Image credit: Hyundai

If you’re a regular denizen of the internets like me and you occasionally read what attempts to pass for automotive news on the web, you may have heard about the Hyundai Santa Cruz. A half car, half truck, half MicroMachine conglomeration that for reasons that are beyond my understanding is supposedly considered “cool.” However, the Hyundai Santa Cruz is not cool, probably won’t ever be sold here, and will never deliver that sweet El Camino-y goodness people are looking for.

If you’re one of those people looking to fill the void left by your uncle’s “totally bangin’” Ford Ranchero, I am truly sorry, but it ain’t gonna happen and I am going to tell you why.

You see, you may have noticed that in order for a business to continue its existence, they have to do a little thing called turn a profit. Now, if you’re a car company, this can sometimes be difficult, particularly with all those brown, manual, diesel wagons that you’re throwing together on the old assembly line. Just to give you an idea about how slim that can be for some manufacturers, “old” General Motors (as in 2006 GM) was making across its entire model lineup, approximately $200 per vehicle. Per vehicle! To compare, Toyota made approximately $2,000 per vehicle at that time but both examples illustrate the point that selling cars can sometimes be a pretty tight business and that “old” General Motors was dumb.

But, but, but, but, but Hyundai is a totally DIFFERENT company and not nearly as wasteful as those giants GM and Toyota, says the man in the corner with the ponytail ready to plunk down his hard earned cash on a warmed over Subaru Baja.


Well my good sir! I have news for you! Hyundai is currently the fourth largest automobile manufacturer in the world, larger than Ford and even FIAT Chrysler. I can guarantee that they have the same issues with profits that all automakers struggle with. However, Hyundai has a bit of a reputation as an economy car maker and through their subsidiary Kia, they have a pretty good station in the basement of the auto market which probably has saved them some money through the years. I mean, you can’t continuously churn out vehicles like the Accent and expect not to make some money off of that. They probably cost whatever the bulk price of PVC is at this point. I mean, do they just stamp the Accent out? Also, what exactly are you Accent-ing? Wait, oh, sorry about that, where was I? AH, yes, Hyundai making money.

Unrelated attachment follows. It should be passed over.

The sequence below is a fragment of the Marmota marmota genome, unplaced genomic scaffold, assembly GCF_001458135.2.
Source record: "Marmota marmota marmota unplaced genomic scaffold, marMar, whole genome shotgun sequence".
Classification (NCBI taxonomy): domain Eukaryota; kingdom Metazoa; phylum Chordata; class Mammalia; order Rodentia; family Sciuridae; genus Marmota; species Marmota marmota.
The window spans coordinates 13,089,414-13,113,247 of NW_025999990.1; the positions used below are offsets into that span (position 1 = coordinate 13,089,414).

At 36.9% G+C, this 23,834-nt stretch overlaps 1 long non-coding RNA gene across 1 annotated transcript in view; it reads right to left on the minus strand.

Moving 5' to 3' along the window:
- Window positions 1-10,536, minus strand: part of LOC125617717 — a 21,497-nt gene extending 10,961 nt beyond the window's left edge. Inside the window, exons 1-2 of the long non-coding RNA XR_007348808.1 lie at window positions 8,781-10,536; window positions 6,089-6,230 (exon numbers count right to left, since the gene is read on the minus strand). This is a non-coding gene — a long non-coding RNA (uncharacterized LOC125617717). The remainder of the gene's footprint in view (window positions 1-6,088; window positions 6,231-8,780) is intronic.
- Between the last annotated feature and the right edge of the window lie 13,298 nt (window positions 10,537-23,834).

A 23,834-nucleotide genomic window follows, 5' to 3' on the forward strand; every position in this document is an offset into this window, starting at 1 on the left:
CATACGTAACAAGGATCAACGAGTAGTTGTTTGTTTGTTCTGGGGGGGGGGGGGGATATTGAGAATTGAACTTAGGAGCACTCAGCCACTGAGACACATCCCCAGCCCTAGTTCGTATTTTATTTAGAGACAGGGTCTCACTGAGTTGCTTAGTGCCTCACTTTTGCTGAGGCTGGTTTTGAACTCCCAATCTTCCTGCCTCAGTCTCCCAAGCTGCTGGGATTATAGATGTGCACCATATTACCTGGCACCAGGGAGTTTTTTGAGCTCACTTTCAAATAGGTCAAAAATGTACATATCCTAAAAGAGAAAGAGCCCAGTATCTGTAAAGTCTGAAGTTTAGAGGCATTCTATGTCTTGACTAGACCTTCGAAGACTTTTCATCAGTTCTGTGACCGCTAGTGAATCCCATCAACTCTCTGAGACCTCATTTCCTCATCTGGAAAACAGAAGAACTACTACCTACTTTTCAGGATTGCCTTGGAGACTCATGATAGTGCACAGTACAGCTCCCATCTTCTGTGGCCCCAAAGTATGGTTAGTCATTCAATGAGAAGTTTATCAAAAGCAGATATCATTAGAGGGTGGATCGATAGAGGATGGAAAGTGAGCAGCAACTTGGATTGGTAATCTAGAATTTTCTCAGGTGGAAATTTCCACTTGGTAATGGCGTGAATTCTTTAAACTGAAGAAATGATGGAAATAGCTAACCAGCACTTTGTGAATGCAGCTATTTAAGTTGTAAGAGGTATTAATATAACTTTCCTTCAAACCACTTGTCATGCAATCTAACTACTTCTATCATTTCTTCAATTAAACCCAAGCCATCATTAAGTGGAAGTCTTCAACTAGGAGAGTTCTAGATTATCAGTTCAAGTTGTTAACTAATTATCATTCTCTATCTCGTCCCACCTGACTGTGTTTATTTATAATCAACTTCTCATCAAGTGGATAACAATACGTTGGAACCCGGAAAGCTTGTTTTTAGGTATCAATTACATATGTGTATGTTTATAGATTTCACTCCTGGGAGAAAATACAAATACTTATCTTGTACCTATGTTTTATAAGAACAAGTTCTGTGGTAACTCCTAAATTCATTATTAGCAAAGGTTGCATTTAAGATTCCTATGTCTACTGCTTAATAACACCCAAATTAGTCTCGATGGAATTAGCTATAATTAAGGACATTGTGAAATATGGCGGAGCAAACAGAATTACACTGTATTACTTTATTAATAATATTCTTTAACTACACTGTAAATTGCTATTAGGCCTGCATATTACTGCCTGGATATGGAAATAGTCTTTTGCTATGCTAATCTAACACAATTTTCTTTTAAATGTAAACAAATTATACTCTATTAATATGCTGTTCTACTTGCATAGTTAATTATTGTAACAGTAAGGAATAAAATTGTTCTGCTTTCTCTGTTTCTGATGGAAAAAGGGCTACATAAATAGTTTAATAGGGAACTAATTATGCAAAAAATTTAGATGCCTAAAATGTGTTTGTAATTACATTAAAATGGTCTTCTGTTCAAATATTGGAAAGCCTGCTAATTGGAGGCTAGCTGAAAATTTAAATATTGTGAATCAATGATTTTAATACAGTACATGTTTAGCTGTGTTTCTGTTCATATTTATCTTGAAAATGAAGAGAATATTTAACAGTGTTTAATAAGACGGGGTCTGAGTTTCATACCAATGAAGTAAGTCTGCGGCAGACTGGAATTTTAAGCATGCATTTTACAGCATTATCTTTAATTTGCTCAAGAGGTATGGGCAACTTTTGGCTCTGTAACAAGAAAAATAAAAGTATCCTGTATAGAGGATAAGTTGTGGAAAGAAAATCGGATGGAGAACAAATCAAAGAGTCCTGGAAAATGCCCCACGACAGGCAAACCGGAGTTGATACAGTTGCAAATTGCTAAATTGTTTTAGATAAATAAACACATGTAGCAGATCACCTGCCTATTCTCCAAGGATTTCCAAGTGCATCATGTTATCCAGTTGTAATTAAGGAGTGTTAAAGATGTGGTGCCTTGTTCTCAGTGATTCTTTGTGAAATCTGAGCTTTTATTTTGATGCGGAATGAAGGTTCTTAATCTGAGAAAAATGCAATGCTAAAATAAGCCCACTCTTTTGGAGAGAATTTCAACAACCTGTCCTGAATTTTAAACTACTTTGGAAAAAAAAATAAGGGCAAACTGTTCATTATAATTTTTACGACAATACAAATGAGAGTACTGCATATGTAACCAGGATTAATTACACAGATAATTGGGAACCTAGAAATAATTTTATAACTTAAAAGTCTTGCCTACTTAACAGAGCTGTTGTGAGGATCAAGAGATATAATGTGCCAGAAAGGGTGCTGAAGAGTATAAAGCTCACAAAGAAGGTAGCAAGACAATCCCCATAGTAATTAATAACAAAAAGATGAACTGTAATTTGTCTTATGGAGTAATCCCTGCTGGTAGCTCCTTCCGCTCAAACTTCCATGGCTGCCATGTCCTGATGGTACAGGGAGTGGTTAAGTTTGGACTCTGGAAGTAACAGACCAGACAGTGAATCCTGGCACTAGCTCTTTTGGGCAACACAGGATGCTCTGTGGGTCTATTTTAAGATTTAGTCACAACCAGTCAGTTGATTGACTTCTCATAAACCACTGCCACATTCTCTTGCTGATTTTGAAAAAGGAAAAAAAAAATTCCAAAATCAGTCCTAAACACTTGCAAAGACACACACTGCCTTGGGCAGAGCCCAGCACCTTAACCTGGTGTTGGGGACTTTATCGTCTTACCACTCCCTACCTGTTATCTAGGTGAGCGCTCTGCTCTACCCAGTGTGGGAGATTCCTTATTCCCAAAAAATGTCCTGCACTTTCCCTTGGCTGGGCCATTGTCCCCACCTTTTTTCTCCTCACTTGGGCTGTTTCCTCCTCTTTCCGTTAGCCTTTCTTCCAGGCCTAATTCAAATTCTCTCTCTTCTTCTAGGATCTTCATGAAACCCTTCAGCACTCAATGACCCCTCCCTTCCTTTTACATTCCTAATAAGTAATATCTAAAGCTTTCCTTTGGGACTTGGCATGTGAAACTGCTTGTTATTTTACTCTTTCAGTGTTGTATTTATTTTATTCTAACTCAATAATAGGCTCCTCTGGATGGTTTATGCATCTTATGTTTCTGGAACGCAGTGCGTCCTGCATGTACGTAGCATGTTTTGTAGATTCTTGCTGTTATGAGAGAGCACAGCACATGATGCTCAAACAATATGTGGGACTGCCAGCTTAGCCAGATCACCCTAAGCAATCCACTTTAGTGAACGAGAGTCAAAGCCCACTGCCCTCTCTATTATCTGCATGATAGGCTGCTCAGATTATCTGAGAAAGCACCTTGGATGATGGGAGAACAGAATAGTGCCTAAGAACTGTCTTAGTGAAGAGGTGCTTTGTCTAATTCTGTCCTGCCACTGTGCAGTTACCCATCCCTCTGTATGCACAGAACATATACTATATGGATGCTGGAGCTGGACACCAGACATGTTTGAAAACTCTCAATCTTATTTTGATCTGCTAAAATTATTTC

So, Mr. Ponytail, why should you care about all that cost-savings from stamping out Hyundai Accents and Kia Rios? Recently Hyundai decided to pursue the act of making money disappear by introducing the wildly successful Genesis Motors brand. Just kidding. Hyundai spun off their mildly successful full size sedans into their own brand because the crappiness of their own badge slowed sales down. This is important! The Hyundai badge might stand for cheap and reliable crap-cans but when they decided to move up-market, it didn’t work out too well. Making it in the luxury market is insanely expensive and if you want to guess where product development money is going to be headed for the next few years, it might not be a bad guess that the Genesis brand will be sucking up a healthy chunk of it.


But even more damning for our star-crossed car-truck are realistic sales numbers. Since the Santa Cruz will be competing against other actual trucks, lets take a look at some sales numbers shall we?

Between 2005 and 2015 small pickup sales averaged the following annual volumes. (Except the Baja, which was only produced between 2002 and 2006)


  • Toyota Tacoma - 148,113
  • Chevy Colorado/GMC Canyon - 67,114
  • Nissan Frontier - 57,791
  • Honda Ridgeline - 23,411
  • Subaru Baja - 3,688

*All stats from

By themselves these numbers are meaningless. However, by adding a little perspective to them, we can see just how delusional Hyundai is. A little help from a rather hopeful MotorTrend article can explain:

Internal studies suggest Hyundai could sell about 50,000 Santa Cruz pickups a year, and external studies put the figure as high as 70,000. The CEO said sales in that range “makes sense for us.”


Hyundai expects to sell 50,000 of their car based pickup (to Millenials, no less) that has never actually seen the light of day OR been spotted testing and rumors are throwing dates like 2018 around. Sorry, let me put my serious face back on. The Honda Ridgeline, the only other unibody pickup design currently for sale has never sold more than 51,000 units in one year in its entire history. Subaru didn’t even sell 50,000 Bajas ever. So after all that bluster and all the journalists at the auto shows recovering from the vapors I am left to wonder. Did anyone actually really do the research on “one of the most researched vehicles they’ve ever created?

Because, let us all be honest here, while the unwashed masses of Jalopnik may clamor for it, does the world really need another Subaru BRAT?